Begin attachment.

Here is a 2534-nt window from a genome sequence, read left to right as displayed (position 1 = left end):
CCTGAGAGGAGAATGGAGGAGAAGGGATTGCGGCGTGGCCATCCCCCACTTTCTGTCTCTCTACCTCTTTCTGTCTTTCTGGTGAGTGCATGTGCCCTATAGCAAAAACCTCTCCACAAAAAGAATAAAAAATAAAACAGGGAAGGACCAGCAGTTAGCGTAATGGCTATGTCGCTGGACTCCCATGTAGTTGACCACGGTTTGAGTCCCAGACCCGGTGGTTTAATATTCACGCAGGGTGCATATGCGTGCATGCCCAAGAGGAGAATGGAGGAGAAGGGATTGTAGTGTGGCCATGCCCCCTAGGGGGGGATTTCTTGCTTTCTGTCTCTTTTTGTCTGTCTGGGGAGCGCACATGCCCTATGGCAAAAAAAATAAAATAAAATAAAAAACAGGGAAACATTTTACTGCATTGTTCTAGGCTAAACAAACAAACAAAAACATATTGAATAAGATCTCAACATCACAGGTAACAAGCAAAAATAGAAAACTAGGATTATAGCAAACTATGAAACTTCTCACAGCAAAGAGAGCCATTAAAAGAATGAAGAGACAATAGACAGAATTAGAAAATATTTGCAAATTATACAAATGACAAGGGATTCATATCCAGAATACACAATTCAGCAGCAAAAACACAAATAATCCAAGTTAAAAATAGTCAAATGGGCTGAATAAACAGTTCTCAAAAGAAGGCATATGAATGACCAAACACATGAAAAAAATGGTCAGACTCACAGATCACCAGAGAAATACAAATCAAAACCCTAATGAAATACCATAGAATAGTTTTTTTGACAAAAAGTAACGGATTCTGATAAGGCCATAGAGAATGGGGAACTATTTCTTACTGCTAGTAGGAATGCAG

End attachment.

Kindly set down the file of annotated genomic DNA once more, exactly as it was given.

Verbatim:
Here is a 2534-nt window from a genome sequence, read left to right as displayed (position 1 = left end):
CCTGAGAGGAGAATGGAGGAGAAGGGATTGCGGCGTGGCCATCCCCCACTTTCTGTCTCTCTACCTCTTTCTGTCTTTCTGGTGAGTGCATGTGCCCTATAGCAAAAACCTCTCCACAAAAAGAATAAAAAATAAAACAGGGAAGGACCAGCAGTTAGCGTAATGGCTATGTCGCTGGACTCCCATGTAGTTGACCACGGTTTGAGTCCCAGACCCGGTGGTTTAATATTCACGCAGGGTGCATATGCGTGCATGCCCAAGAGGAGAATGGAGGAGAAGGGATTGTAGTGTGGCCATGCCCCCTAGGGGGGGATTTCTTGCTTTCTGTCTCTTTTTGTCTGTCTGGGGAGCGCACATGCCCTATGGCAAAAAAAATAAAATAAAATAAAAAACAGGGAAACATTTTACTGCATTGTTCTAGGCTAAACAAACAAACAAAAACATATTGAATAAGATCTCAACATCACAGGTAACAAGCAAAAATAGAAAACTAGGATTATAGCAAACTATGAAACTTCTCACAGCAAAGAGAGCCATTAAAAGAATGAAGAGACAATAGACAGAATTAGAAAATATTTGCAAATTATACAAATGACAAGGGATTCATATCCAGAATACACAATTCAGCAGCAAAAACACAAATAATCCAAGTTAAAAATAGTCAAATGGGCTGAATAAACAGTTCTCAAAAGAAGGCATATGAATGACCAAACACATGAAAAAAATGGTCAGACTCACAGATCACCAGAGAAATACAAATCAAAACCCTAATGAAATACCATAGAATAGTTTTTTTGACAAAAAGTAACGGATTCTGATAAGGCCATAGAGAATGGGGAACTATTTCTTACTGCTAGTAGGAATGCAG